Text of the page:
Ray Ortlund begins the discussion by saying that it is harmful for anyone to make aspects of their fallen nature their primary identity. He goes on to say that we all have tendencies toward this, as we often take aspects of our earthly life and make that the ultimate lens through which we see ourselves. This false grid, Ortlund states, can be made up of sexual identity, corporate identity, relationship status, or any number of other things. When we come to Christ, Ortlund reminds, we all have to offer up our identities to him and allow him to define who we are. He references the New Testament ethic and defines it as being who we are, and who we are has now changed—the new self in Christ Jesus.
Sam Allberry asks Ortlund why it is so hard for us to believe we have been made new, and Ortlund responds with a confession of how the old self is still close at hand. He points to Romans where we are commanded to consider ourselves dead to sin and how important it is for us to have a mindshift of who we are in Christ, as we start walking in our new selves.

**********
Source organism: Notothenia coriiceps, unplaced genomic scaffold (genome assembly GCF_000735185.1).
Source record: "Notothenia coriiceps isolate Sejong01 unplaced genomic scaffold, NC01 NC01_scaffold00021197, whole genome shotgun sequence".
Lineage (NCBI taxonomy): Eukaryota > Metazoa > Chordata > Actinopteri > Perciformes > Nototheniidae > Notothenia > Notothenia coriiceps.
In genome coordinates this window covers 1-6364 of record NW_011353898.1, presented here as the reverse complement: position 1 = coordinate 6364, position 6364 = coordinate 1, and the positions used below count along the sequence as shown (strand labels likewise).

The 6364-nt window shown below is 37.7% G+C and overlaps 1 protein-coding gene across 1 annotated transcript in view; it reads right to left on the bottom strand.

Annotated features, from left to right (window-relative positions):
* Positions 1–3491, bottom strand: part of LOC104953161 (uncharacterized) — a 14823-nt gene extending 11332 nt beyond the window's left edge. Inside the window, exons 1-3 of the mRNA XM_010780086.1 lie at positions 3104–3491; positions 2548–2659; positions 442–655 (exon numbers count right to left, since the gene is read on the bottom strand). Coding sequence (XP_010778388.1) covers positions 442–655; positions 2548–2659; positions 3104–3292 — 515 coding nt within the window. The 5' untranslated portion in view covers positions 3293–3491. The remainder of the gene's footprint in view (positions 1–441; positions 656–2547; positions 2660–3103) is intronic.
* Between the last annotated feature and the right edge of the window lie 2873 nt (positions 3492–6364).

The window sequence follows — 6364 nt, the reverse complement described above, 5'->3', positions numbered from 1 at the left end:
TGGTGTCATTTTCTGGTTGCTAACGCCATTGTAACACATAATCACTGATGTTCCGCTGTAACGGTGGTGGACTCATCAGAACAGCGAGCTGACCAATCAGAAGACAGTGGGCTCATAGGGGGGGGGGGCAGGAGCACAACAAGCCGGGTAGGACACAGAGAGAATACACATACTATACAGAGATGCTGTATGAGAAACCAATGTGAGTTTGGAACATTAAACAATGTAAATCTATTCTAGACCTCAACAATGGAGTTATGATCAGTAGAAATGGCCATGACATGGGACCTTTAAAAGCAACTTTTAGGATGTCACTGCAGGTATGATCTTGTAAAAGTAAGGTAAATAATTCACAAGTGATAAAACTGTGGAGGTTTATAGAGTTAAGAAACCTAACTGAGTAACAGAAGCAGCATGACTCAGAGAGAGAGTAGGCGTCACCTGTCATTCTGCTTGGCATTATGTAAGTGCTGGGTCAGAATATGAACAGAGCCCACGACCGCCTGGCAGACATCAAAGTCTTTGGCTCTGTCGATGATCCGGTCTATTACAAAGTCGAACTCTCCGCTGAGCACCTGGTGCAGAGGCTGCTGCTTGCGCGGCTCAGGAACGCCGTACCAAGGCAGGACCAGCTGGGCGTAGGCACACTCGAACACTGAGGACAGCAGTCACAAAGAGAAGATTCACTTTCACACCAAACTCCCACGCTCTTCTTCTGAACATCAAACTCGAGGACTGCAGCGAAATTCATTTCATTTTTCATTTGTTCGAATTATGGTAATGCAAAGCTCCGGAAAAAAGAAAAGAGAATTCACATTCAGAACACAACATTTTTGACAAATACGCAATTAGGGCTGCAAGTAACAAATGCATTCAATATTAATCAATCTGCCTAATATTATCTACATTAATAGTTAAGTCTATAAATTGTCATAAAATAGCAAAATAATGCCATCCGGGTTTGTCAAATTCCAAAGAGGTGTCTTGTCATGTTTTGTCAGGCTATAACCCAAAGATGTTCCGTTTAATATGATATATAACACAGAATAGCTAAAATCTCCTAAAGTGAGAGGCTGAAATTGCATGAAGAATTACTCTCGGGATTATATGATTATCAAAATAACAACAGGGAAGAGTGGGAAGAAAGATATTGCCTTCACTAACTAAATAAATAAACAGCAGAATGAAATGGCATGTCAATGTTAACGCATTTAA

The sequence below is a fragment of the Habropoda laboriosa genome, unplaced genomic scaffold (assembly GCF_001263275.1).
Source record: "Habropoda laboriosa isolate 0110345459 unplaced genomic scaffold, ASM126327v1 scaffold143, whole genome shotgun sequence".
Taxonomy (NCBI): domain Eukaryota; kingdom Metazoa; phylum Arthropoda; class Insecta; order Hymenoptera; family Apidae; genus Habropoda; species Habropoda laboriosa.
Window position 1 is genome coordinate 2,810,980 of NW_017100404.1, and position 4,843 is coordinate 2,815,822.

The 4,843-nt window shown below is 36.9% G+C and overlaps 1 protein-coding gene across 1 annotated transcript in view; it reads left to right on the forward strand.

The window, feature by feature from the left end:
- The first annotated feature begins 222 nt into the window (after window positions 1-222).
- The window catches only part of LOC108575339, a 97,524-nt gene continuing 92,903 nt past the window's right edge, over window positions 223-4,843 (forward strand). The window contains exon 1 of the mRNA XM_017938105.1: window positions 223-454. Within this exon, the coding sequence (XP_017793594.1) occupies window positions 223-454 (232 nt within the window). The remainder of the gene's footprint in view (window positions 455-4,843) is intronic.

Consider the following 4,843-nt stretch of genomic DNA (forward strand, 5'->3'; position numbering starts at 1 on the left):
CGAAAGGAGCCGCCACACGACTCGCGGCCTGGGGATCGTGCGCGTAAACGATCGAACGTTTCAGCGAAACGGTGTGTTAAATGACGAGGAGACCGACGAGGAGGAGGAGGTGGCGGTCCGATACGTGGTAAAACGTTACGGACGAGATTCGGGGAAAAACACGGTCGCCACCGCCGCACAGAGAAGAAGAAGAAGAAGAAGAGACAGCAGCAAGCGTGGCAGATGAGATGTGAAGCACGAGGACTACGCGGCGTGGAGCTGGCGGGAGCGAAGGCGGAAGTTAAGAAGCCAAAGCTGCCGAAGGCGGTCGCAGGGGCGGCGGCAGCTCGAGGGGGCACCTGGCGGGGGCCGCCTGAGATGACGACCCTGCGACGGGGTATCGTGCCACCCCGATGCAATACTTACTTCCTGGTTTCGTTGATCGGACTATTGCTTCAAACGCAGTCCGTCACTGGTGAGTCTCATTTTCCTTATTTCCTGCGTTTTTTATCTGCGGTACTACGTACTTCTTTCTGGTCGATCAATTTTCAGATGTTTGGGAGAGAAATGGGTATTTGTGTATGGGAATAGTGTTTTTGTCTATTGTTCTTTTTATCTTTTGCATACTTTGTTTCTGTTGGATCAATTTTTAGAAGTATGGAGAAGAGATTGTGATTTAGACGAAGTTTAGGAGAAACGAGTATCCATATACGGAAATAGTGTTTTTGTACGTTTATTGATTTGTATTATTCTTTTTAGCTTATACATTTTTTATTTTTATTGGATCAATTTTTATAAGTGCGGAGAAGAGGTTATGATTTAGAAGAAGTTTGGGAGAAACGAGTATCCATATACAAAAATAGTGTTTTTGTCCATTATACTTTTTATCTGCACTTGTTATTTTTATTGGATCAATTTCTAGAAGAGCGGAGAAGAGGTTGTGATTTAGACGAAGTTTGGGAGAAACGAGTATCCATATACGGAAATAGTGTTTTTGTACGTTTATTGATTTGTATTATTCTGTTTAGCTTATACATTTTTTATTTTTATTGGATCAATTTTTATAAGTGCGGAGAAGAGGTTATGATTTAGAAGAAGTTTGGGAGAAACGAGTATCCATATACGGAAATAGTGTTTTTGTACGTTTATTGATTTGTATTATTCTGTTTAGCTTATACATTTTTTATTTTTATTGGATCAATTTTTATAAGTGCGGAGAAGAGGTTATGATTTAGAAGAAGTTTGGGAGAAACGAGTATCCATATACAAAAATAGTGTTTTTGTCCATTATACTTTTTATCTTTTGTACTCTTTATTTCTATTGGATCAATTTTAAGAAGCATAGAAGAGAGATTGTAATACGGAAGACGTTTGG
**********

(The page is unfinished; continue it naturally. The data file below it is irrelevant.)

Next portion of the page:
Ortlund argues that one of the things that makes this shift complicated for us is the fact that we live in a culture that tells us that the highest priority is to “be who you are.” The problem with this mindset, he suggests, is that the gospel critiques the very thing our culture most prizes by calling us to let God define identity rather than ourselves.
Allberry adds that Romans also warns us against idolatry of even good gifts—God-created things. He says the idolatry enters in when we don’t look higher and try to find finality within ourselves rather than in Christ who is above all. He adds that we were never designed to generate our own finality, and if we try, we end up disappointed and angry, often taking that out on others. Idolatry doesn’t work because of the internal energy of impossibility we are attempting.
In this episode, Ray Ortlund references Kevin DeYoung’s book The Hole in our Holiness.
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This episode was produced by Heather Calvillo and Steven Morales.